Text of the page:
Richard II


Text
Act I
Act II
Act III
Act IV
Act V
Flourish. Enter King Henry with the Duke of York,

other lords, and attendants


KING HENRY

Kind uncle York, the latest news we hear

Is that the rebels have consumed with fire

Our town of Ciceter in Gloucestershire.

But whether they be ta'en or slain we hear not.

Enter Northumberland

Welcome, my lord. What is the news?


NORTHUMBERLAND

First, to thy sacred state wish I all happiness.

The next news is, I have to London sent

The heads of Salisbury, Spencer, Blunt, and Kent.

The manner of their taking may appear

At large discoursed in this paper here.
discourse (v.) 2 relate, talk about, recount


KING HENRY

We thank thee, gentle Percy, for thy pains;
gentle (adj.) 1 well-born, honourable, noble See Topics: Frequency count

And to thy worth will add right worthy gains.

Enter Lord Fitzwater


FITZWATER

My lord, I have from Oxford sent to London

The heads of Brocas and Sir Bennet Seely,

Two of the dangerous consorted traitors
consorted (adj.) 1 conspiring, associated, in league together

That sought at Oxford thy dire overthrow.


KING HENRY

Thy pains, Fitzwater, shall not be forgot.

Right noble is thy merit, well I wot.
wot (v.) 1 learn, know, be told See Topics: Frequency count

Enter Harry Percy with the Bishop of Carlisle,

guarded


PERCY

The grand conspirator Abbot of Westminster

With clog of conscience and sour melancholy
clog (n.) 3 burden, weight, heaviness
sour (adj.) bitter, harsh, painful

Hath yielded up his body to the grave;

But here is Carlisle living, to abide
abide (v.) 2 wait for, await, look out for

Thy kingly doom and sentence of his pride.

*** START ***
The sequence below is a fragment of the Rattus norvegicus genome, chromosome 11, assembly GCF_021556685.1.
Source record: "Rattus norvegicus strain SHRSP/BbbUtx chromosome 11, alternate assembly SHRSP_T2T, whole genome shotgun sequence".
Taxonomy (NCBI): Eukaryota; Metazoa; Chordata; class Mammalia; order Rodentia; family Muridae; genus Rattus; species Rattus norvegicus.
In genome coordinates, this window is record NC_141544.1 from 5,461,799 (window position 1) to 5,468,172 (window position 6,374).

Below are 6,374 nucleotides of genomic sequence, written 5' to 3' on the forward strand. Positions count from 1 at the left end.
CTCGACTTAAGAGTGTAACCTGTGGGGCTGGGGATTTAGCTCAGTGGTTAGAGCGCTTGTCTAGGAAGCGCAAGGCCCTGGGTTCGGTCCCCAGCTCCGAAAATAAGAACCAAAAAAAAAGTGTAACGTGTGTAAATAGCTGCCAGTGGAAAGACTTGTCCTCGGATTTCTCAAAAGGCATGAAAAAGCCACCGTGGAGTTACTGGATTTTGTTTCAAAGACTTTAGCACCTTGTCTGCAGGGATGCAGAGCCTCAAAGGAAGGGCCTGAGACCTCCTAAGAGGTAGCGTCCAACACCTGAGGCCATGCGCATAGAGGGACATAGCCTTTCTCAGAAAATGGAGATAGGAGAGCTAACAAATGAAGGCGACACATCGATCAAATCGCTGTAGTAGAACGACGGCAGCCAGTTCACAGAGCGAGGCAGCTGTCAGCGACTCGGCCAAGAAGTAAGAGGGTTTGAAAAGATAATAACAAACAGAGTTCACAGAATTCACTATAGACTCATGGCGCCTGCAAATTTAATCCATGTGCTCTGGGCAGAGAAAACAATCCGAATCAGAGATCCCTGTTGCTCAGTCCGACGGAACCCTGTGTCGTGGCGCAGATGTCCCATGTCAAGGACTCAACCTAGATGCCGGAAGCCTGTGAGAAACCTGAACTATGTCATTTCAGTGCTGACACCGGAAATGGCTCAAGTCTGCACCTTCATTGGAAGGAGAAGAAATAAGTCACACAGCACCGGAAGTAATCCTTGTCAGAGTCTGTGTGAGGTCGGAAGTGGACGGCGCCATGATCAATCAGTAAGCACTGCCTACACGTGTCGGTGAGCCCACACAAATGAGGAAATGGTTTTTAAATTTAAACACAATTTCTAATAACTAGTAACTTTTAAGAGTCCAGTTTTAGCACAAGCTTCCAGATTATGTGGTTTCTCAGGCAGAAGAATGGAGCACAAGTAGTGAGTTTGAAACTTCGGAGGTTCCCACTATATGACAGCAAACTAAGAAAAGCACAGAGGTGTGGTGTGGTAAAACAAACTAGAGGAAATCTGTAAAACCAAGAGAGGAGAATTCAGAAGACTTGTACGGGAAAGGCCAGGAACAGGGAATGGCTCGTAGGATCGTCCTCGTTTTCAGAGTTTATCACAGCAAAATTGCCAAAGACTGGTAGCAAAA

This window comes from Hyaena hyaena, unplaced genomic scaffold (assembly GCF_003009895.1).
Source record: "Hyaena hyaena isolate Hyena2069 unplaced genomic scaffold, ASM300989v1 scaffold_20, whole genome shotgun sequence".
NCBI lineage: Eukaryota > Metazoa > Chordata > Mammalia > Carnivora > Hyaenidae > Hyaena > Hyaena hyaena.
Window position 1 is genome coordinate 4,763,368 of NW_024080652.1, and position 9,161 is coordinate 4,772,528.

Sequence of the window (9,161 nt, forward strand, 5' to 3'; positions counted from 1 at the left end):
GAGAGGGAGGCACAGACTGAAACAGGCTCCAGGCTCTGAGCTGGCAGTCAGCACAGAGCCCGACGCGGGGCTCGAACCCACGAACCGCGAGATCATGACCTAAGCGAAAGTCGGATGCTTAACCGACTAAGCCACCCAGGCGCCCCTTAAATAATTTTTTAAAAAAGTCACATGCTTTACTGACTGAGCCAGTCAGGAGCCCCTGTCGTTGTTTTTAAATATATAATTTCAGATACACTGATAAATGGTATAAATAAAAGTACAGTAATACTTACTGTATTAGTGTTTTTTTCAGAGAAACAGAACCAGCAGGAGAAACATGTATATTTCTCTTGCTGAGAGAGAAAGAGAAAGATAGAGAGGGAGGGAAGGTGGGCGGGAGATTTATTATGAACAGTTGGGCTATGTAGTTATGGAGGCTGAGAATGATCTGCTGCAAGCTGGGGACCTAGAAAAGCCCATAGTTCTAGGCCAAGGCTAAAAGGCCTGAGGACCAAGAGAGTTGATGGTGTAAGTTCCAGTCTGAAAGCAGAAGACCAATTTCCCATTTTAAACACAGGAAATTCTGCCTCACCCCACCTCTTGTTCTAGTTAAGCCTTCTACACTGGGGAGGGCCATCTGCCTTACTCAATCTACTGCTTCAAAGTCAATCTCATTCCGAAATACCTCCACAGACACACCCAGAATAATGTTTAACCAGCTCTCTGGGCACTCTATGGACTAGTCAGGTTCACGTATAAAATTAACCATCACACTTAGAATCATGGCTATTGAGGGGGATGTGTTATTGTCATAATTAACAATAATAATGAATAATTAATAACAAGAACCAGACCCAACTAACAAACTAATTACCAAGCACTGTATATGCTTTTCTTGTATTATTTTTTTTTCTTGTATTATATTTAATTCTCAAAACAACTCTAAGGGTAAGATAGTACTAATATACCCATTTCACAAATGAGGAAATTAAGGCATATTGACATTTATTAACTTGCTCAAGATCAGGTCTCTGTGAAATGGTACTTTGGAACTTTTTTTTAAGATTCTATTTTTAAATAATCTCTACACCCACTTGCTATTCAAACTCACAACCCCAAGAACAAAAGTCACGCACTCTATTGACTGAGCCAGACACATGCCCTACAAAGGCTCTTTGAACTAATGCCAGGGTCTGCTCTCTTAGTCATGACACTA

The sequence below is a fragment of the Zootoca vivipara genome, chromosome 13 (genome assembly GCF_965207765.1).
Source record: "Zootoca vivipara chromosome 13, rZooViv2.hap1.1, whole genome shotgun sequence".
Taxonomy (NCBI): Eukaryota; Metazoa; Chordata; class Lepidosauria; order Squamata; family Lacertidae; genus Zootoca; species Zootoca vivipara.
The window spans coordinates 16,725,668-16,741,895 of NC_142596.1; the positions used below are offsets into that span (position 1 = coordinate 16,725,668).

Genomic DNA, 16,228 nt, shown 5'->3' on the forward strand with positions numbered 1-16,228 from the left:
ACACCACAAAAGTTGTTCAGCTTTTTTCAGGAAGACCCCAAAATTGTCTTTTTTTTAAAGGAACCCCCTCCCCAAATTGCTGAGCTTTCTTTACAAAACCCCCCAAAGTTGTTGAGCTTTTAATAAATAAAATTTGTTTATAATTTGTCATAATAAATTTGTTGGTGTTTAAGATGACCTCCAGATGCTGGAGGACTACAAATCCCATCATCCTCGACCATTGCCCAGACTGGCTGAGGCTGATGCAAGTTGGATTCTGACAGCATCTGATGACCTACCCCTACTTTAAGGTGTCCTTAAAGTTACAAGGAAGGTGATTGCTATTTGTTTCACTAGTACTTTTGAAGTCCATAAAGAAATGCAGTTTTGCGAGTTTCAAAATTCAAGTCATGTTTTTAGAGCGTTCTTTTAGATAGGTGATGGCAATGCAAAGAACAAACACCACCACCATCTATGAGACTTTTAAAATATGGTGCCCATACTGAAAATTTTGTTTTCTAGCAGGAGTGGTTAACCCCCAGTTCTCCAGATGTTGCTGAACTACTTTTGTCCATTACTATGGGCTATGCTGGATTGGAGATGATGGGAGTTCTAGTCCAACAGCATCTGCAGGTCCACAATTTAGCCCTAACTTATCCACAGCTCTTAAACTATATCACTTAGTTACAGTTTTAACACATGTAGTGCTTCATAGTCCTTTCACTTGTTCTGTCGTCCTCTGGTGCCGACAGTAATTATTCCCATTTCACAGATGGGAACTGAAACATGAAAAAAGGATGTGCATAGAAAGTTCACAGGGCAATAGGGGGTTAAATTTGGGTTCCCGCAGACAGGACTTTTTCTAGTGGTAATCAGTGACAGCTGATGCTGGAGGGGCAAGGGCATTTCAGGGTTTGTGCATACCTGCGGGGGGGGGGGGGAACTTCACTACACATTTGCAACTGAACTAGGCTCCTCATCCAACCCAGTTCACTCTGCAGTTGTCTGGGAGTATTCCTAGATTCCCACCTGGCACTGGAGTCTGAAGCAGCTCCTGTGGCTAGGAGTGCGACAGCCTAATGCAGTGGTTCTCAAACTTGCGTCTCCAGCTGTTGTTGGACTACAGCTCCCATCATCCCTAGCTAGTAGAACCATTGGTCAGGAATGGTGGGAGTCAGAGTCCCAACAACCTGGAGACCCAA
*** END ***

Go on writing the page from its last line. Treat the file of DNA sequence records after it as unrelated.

doom (n.) 1 judgement, sentence, decision


KING HENRY

Carlisle, this is your doom:

Choose out some secret place, some reverent room
reverent (adj.) worthy of respect, holy, religious
room (n.) 1 place, space

More than thou hast, and with it joy thy life.
joy (v.) 2 add joy to, enjoy, gladden, brighten

So as thou livest in peace, die free from strife;

For though mine enemy thou hast ever been,

High sparks of honour in thee have I seen.

Enter Exton with the coffin


EXTON

Great King, within this coffin I present

Thy buried fear. Herein all breathless lies

The mightiest of thy greatest enemies,

Richard of Bordeaux, by me hither brought.


KING HENRY

Exton, I thank thee not; for thou hast wrought

A deed of slander with thy fatal hand

Upon my head and all this famous land.


EXTON

From your own mouth, my lord, did I this deed.


KING HENRY

They love not poison that do poison need;

Nor do I thee. Though I did wish him dead,

I hate the murderer, love him murdered.

The guilt of conscience take thou for thy labour,

But neither my good word nor princely favour.

With Cain go wander thorough shades of night,

And never show thy head by day nor light.

Exit Exton

Lords, I protest, my soul is full of woe

That blood should sprinkle me to make me grow.

Come mourn with me for that I do lament,

And put on sullen black incontinent.
incontinent (adv.) immediately, forthwith, at once
sullen (adj.) 1 gloomy, dismal, melancholy, mournful

I'll make a voyage to the Holy Land

To wash this blood off from my guilty hand.

March sadly after. Grace my mournings here
grace (v.) 1 favour, add merit to, do honour to

In weeping after this untimely bier.
untimely (adj.) premature, coming before its time

Exeunt

 
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